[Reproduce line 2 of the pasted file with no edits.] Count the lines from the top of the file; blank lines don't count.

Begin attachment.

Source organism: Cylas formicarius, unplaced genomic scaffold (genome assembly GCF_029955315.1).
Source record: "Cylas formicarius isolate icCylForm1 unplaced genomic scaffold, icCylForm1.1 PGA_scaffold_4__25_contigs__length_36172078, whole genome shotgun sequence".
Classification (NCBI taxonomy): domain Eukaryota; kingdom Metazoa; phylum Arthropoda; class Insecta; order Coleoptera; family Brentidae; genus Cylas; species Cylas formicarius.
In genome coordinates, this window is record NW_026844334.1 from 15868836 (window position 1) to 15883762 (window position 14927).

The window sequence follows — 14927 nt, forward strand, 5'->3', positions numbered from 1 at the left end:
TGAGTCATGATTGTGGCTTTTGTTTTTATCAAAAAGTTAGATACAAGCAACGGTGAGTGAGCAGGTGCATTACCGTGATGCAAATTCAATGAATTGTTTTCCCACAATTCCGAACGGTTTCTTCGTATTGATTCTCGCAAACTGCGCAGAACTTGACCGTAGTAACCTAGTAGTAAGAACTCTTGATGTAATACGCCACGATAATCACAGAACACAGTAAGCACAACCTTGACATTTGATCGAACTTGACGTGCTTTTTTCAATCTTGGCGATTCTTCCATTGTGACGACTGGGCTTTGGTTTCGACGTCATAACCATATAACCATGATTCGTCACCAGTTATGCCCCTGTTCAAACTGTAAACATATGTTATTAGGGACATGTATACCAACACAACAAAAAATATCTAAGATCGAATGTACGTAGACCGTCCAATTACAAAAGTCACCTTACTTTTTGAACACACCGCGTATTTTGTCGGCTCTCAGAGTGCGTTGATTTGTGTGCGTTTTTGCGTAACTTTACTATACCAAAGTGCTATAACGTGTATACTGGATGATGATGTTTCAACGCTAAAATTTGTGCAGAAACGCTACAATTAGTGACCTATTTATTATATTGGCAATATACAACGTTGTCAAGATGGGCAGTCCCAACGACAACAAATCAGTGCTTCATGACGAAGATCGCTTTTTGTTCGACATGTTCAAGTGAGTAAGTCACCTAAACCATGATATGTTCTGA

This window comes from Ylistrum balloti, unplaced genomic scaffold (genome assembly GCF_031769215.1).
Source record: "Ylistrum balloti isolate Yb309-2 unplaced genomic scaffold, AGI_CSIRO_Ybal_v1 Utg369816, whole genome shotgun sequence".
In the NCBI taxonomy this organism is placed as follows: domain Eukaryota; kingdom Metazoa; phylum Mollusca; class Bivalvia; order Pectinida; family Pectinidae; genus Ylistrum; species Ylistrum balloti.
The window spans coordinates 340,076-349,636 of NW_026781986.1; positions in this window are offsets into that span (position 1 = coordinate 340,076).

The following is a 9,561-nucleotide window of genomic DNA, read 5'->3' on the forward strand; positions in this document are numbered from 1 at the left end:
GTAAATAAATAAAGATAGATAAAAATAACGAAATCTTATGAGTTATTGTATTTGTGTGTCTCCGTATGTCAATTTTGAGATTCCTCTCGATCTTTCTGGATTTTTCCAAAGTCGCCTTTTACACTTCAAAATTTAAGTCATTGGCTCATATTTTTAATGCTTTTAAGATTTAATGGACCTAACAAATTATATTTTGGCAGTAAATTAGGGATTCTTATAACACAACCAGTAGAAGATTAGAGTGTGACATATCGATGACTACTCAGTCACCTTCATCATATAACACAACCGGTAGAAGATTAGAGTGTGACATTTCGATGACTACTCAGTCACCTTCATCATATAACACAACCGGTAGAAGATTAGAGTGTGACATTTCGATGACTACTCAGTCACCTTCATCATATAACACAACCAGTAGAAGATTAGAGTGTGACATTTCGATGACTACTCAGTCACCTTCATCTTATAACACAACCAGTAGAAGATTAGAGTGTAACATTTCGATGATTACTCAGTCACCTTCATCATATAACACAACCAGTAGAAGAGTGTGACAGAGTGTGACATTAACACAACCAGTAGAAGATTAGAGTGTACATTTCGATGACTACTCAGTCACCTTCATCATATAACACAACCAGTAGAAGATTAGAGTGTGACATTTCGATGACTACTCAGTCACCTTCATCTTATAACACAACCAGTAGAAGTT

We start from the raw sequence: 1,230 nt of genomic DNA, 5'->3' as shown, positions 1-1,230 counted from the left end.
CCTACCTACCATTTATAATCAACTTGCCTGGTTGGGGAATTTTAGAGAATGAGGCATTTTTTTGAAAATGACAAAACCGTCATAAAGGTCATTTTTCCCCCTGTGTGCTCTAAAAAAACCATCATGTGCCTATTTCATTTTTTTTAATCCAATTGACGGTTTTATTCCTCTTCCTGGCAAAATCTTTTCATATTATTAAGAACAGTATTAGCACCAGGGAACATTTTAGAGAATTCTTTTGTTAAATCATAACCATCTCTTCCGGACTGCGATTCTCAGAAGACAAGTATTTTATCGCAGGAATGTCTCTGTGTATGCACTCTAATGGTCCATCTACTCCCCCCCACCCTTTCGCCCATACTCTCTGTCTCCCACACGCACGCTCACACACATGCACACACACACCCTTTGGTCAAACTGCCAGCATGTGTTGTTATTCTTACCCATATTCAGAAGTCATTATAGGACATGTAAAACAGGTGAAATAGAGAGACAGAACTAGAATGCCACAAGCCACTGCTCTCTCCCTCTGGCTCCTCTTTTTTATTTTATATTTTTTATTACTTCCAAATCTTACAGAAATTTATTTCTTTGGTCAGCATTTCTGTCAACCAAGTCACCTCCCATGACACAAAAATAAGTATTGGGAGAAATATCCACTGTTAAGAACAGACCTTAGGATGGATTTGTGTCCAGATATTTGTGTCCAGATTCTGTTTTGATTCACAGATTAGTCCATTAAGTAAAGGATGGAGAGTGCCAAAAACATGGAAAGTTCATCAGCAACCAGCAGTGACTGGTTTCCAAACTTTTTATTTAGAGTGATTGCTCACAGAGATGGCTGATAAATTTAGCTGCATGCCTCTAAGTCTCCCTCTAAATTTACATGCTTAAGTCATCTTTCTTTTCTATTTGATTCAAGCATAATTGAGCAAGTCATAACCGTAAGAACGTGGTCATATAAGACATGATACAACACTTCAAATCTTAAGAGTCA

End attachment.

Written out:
Source record: "Cylas formicarius isolate icCylForm1 unplaced genomic scaffold, icCylForm1.1 PGA_scaffold_4__25_contigs__length_36172078, whole genome shotgun sequence".